Balak for Tweens

Balak, Numbers 22:2−25:9

Sefer -B'midbar

"The period of wanderings may be seen as a trial of faith, and … there emerges the vision of a new nation that will take possession of the Holy Land-and do so as a holy people" (Plaut, Revised Edition, 887).

Parashah- Balak

This week's parashah brings us the exciting story of Balak, King of Moab and Balaam, an esteemed pagan prophet. Balak, afraid the Israelites will attack his nation, sends for Balaam to curse them. God tells Balaam that he may not curse the Israelites. Ultimately Balaam agrees to go with God's permission, although with the understanding that he can only say what God commands. On the way, we read a fantastic scene resulting in a donkey speaking to Balaam and demanding an explanation of Balaam's mean-spirited behavior. Balaam arrives in Moab and every time he opens his mouth to curse the Israelites, a blessing emerges.

At the end of the parashah, an Israelite publicly engages in proscribed sexual activity with a Moabite woman, Pinchas sees and kills them both, thereby averting a plague against the Israelites.

Aliyah - Sixth aliyah: Numbers 23:27-24:13

From the peak of Peor, Balaam looks over the encampments and blesses the Israelites for the third time, saying,

"How fair are your tents, O Jacob, Your dwellings, O Israel!" (24:5).


Balaam's description of the Israelite community may be familiar to you in English or Hebrew, Mah tovu, ohalecha Ya'acov, mishk'notecha Yisrael. It is found in our liturgy at the beginning of the morning service.

What did Balaam see that was "fair" or "lovely"? Rabbi Gunther Plaut notes that "The physical image of Israel is the reflection of its spiritual being" ( Revised Edition, 1057). This idea is based on the use of the word tov, meaning "good," which would seem to be an assessment of inner, not outer beauty. Rashi's interpretation also teaches that Balaam saw something unique in the behavior of the community. " How fair are thy tents… He said this because he saw that the entrances of their tents were not exactly facing each other" (Silberman, 118a), facilitating privacy. Balaam had been living and working in the idolatrous and immoral land of Moab, and he saw something refreshingly different and beautiful in the Israelite camp. Aesthetics and ethics, the beautiful and the good, are inextricably intertwined. The external appearance of the Israelite community reflected its internal integrity and modesty. This stands as a worthy and holy ideal for the children of Israel.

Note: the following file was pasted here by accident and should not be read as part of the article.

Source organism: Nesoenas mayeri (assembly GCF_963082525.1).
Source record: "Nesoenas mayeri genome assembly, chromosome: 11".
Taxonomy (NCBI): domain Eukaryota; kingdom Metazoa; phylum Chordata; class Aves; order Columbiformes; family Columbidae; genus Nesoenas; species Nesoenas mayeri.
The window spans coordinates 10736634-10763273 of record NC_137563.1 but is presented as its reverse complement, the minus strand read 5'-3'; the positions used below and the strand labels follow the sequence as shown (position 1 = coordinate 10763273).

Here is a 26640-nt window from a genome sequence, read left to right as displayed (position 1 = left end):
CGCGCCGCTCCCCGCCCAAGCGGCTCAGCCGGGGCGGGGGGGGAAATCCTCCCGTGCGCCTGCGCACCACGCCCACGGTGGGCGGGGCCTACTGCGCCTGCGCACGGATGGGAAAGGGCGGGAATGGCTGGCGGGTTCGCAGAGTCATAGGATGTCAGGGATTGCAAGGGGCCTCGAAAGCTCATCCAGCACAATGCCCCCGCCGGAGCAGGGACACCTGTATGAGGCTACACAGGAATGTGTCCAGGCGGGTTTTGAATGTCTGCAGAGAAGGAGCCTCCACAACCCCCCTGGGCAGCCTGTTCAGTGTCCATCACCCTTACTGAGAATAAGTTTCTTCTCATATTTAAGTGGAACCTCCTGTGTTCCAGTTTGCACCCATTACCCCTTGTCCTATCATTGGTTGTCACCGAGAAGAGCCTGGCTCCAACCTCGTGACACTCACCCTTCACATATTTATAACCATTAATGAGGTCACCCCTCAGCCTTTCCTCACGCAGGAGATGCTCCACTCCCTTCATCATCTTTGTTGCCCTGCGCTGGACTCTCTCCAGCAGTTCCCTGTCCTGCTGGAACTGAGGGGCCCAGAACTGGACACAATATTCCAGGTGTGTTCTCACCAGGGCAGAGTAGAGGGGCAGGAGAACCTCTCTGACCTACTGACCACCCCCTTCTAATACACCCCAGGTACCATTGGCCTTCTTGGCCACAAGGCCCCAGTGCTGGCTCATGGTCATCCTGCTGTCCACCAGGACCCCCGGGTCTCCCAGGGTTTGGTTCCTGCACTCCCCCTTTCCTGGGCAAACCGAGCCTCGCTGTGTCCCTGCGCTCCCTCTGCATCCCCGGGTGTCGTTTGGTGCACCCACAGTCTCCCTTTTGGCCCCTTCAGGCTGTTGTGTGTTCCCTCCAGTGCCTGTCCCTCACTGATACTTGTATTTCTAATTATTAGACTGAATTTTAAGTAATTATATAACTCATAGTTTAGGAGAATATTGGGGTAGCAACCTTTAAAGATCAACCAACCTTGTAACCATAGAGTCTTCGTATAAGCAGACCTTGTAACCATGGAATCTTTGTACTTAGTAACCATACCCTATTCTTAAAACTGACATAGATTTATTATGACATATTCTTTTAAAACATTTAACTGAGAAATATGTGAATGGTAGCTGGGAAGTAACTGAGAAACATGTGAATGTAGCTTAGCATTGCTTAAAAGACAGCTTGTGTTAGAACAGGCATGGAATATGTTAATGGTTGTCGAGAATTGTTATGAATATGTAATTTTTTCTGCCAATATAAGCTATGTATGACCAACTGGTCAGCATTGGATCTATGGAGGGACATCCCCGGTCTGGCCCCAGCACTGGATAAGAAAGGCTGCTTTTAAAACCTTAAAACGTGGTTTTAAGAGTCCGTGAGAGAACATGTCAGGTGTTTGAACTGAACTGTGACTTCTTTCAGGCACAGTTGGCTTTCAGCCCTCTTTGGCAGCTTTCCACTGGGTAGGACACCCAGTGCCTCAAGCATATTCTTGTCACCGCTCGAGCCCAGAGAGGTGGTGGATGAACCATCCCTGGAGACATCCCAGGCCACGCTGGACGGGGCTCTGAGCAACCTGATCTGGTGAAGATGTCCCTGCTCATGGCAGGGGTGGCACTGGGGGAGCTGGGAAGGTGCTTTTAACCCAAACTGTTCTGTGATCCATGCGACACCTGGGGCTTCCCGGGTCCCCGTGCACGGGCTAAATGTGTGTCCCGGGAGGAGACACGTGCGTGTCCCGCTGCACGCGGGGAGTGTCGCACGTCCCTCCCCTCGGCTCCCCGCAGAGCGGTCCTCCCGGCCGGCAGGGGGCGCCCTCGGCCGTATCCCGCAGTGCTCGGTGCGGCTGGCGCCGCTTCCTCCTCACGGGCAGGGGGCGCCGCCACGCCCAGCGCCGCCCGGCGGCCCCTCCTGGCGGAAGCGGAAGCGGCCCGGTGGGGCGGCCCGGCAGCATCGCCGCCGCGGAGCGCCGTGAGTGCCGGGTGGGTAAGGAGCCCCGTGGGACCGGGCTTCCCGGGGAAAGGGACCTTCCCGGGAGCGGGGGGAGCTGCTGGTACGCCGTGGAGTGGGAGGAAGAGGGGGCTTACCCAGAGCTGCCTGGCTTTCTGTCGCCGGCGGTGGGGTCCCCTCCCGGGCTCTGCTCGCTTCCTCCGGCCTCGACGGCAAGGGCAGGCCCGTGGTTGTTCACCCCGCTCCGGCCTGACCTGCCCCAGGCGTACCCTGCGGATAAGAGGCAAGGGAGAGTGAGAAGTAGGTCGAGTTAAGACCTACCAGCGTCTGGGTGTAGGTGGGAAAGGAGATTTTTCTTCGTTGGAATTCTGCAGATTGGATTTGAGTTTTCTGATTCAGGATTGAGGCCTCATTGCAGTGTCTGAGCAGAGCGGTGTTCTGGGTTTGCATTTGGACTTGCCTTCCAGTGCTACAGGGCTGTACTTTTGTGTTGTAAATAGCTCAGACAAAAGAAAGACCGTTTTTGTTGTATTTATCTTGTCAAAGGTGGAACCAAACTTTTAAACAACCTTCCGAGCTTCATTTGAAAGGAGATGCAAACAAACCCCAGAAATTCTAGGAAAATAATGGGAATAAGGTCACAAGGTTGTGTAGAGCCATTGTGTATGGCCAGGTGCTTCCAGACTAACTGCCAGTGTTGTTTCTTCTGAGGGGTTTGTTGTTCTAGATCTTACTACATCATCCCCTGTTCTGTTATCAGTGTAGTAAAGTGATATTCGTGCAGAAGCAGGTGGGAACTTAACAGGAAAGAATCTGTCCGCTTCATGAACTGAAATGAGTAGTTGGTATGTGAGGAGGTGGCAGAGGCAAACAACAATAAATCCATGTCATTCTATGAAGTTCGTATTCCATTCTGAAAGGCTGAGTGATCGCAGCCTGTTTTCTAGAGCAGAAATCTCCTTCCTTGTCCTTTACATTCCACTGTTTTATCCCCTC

There is a relationship between the spiritual health of the community and the sexual behavior of its members. We may excuse someone's sexual transgressions and treat that behavior as separate from the individual's overall character or integrity. However, in Torah the two are joined. Sexual relationships can be based on unequal power or they can be built on mutual respect, affection and trust. They can either degrade the parties involved or be a source of sublime joy. That was true in the Ancient Near East and it is true here and now.

Blessed are they who bless you, accursed they who curse you! (24:9) Each of us makes personal choices that impact not only our own character but also the nature of the community. God commands that the men who are acting immoral sexually be rounded up and punished publicly. Although this behavior may seem private and personal, it is not secret. It curses rather than blesses God because of the disrespect it shows to another human being, and that attitude pollutes the community. Personal actions have communal, even cosmic consequences.

Our personal relationships and decisions may seem private, but they affect the nature of the entire community. When we sing Mah tovu entering the synagogue, we do not have to look at something or someone in particular. If anything, we need to look in the mirror and ask whether we would merit the blessing of Balaam as a result of our private, personal conduct. As we prepare to pray, we remind ourselves of the standard by which our actions are judged, and strive to contribute to the moral integrity of our people and all people.

Table Talk

  1. Think of your own dwelling place or places you have lived. What were some of the outward physical touches that made it lovely? What were some of the emotional, spiritual or moral aspects of the people who lived there that made it a good place to be?
  2. What is the first thing you think when you enter the synagogue? How might this prayer help you get in the right frame of mind to pray?
  3. Do you think modesty is an important value? Why or why not?

For Further Learning

Balaam's blessings are in poetry as are the words of the prophet Micah in the haftarah for this parashah.

It has been told you, O mortal, what is good,
and what the Eternal requires of you-
Only this: to do justly,
and love mercy,
and walk humbly with your God. (Micah 6:8)

Compare Micah's description of "what is good" mah tov with our understanding of what Balaam described that way. Are they similar? How would you define what is good?

Reference Materials

Balak, Numbers 22:2–25:9
The Torah: A Modern Commentary, pp. 1,173–1,194; Revised Edition, pp. 1,047–1,067;
The Torah: A Women's Commentary, pp. 937–960

Originally published: